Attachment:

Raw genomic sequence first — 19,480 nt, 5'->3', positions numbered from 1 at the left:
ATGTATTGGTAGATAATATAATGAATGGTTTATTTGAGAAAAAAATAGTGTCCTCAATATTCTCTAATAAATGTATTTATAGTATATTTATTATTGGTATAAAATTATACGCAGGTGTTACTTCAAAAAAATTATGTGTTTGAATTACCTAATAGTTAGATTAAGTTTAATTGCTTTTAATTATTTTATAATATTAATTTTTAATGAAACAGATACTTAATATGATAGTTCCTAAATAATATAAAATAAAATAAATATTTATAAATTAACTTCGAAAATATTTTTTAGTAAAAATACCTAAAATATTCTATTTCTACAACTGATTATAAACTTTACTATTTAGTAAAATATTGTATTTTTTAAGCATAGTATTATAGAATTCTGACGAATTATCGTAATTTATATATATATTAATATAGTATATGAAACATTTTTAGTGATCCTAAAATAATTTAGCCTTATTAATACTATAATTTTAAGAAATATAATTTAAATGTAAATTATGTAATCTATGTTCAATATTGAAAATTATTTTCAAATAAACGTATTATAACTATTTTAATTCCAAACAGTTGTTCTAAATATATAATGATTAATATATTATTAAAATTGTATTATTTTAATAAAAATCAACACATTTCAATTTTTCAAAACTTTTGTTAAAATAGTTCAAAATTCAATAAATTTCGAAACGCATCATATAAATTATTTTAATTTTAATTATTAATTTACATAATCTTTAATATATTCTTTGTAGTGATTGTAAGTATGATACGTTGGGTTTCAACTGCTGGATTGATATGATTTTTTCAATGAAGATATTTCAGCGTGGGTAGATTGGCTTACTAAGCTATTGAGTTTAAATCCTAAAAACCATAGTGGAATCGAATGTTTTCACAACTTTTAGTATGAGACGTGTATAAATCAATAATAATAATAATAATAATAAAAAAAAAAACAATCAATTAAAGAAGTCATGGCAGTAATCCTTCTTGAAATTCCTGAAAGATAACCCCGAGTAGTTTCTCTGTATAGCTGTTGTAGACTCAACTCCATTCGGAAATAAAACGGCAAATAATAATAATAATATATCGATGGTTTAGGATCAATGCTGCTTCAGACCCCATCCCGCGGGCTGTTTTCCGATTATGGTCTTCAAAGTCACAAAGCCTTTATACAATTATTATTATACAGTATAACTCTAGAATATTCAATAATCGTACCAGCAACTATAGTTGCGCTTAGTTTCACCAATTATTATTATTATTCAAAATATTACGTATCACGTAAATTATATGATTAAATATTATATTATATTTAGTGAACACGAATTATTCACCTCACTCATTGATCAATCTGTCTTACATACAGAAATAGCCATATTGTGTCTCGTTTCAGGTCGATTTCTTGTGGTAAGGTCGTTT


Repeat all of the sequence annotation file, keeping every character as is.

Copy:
Raw genomic sequence first — 19,480 nt, 5'->3', positions numbered from 1 at the left:
ATGTATTGGTAGATAATATAATGAATGGTTTATTTGAGAAAAAAATAGTGTCCTCAATATTCTCTAATAAATGTATTTATAGTATATTTATTATTGGTATAAAATTATACGCAGGTGTTACTTCAAAAAAATTATGTGTTTGAATTACCTAATAGTTAGATTAAGTTTAATTGCTTTTAATTATTTTATAATATTAATTTTTAATGAAACAGATACTTAATATGATAGTTCCTAAATAATATAAAATAAAATAAATATTTATAAATTAACTTCGAAAATATTTTTTAGTAAAAATACCTAAAATATTCTATTTCTACAACTGATTATAAACTTTACTATTTAGTAAAATATTGTATTTTTTAAGCATAGTATTATAGAATTCTGACGAATTATCGTAATTTATATATATATTAATATAGTATATGAAACATTTTTAGTGATCCTAAAATAATTTAGCCTTATTAATACTATAATTTTAAGAAATATAATTTAAATGTAAATTATGTAATCTATGTTCAATATTGAAAATTATTTTCAAATAAACGTATTATAACTATTTTAATTCCAAACAGTTGTTCTAAATATATAATGATTAATATATTATTAAAATTGTATTATTTTAATAAAAATCAACACATTTCAATTTTTCAAAACTTTTGTTAAAATAGTTCAAAATTCAATAAATTTCGAAACGCATCATATAAATTATTTTAATTTTAATTATTAATTTACATAATCTTTAATATATTCTTTGTAGTGATTGTAAGTATGATACGTTGGGTTTCAACTGCTGGATTGATATGATTTTTTCAATGAAGATATTTCAGCGTGGGTAGATTGGCTTACTAAGCTATTGAGTTTAAATCCTAAAAACCATAGTGGAATCGAATGTTTTCACAACTTTTAGTATGAGACGTGTATAAATCAATAATAATAATAATAATAATAAAAAAAAAAACAATCAATTAAAGAAGTCATGGCAGTAATCCTTCTTGAAATTCCTGAAAGATAACCCCGAGTAGTTTCTCTGTATAGCTGTTGTAGACTCAACTCCATTCGGAAATAAAACGGCAAATAATAATAATAATATATCGATGGTTTAGGATCAATGCTGCTTCAGACCCCATCCCGCGGGCTGTTTTCCGATTATGGTCTTCAAAGTCACAAAGCCTTTATACAATTATTATTATACAGTATAACTCTAGAATATTCAATAATCGTACCAGCAACTATAGTTGCGCTTAGTTTCACCAATTATTATTATTATTCAAAATATTACGTATCACGTAAATTATATGATTAAATATTATATTATATTTAGTGAACACGAATTATTCACCTCACTCATTGATCAATCTGTCTTACATACAGAAATAGCCATATTGTGTCTCGTTTCAGGTCGATTTCTTGTGGTAAGGTCGTTT